The security situation in Egypt spiraled into a crisis Wednesday after the generals who ousted that country's first freely elected president killed scores of protesters whose crime was demanding a return to democracy. The killings end any pretense that the overthrow of Mohammed Morsi was anything but a coup, that the military has any intention of yielding power unilaterally and that any path to reconciliation will be quick, easy or bloodless. President Barack Obama refused to denounce the coup when it mattered, and now he has limited leverage in shaping a better path ahead.
Riot police backed by snipers, armored vehicles, helicopters and bulldozers swept through two encampments of pro-Morsi supporters, unleashing fierce street battles in Cairo and other Egyptian cities. Nationwide, more than 270 people were killed and more than 2,000 injured. At least two journalists were killed in the violence, which sparked condemnation by the United States, Turkey, Europe, the United Nations and others. The military-installed interim government declared a state of emergency, ordered a nighttime curfew in major cities and rounded up Morsi supporters. The crackdown was as senseless as it was brutal, and the protest resignation by Vice President Mohamed ElBaradei, the Nobel Peace Prize laureate, reflects how the government alienated secular professionals who are key to keeping Egypt from sliding into the abyss.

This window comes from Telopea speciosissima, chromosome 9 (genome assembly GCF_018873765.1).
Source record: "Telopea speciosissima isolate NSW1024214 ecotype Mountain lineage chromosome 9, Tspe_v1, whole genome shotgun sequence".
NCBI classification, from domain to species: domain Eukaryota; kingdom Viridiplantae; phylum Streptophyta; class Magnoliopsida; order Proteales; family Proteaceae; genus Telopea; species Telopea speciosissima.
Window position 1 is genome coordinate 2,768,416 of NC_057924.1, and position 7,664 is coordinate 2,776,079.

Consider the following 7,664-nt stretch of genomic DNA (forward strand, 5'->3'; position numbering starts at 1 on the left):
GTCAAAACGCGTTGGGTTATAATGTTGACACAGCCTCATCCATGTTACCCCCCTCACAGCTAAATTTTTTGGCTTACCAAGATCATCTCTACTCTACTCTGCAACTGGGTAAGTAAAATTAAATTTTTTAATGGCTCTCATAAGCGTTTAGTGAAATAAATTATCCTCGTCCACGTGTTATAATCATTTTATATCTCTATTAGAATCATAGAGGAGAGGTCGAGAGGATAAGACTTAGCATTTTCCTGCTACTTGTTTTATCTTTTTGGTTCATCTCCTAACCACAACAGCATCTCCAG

The immediate task for the government is to refrain from further violence, and for the opposition, which is building by the day, to continue to seek a peaceful path to democracy. The military's obsession with leveling Morsi's Muslim Brotherhood as a political force and its makeshift approach to governing, together with the scale of Wednesday's violence, may make this farfetched. But all sides have a clear interest in containing the crisis, preserving regional stability and moving forward on the 2011 revolution that removed from power autocratic ruler Hosni Mubarak.
The Obama administration needs to move beyond condemning the violence and call on the interim government to demonstrate its commitment to a peaceful way forward. That must include an end to Morsi's detention and the harassment of the Brotherhood, a timetable for returning a civilian government, and real protections that ensure full and open participation in the drafting of a new constitution. Otherwise the violence will only continue, driving all sides to the extremes. Obama doesn't have the strongest voice in this crisis, but he should use what he has while he has it.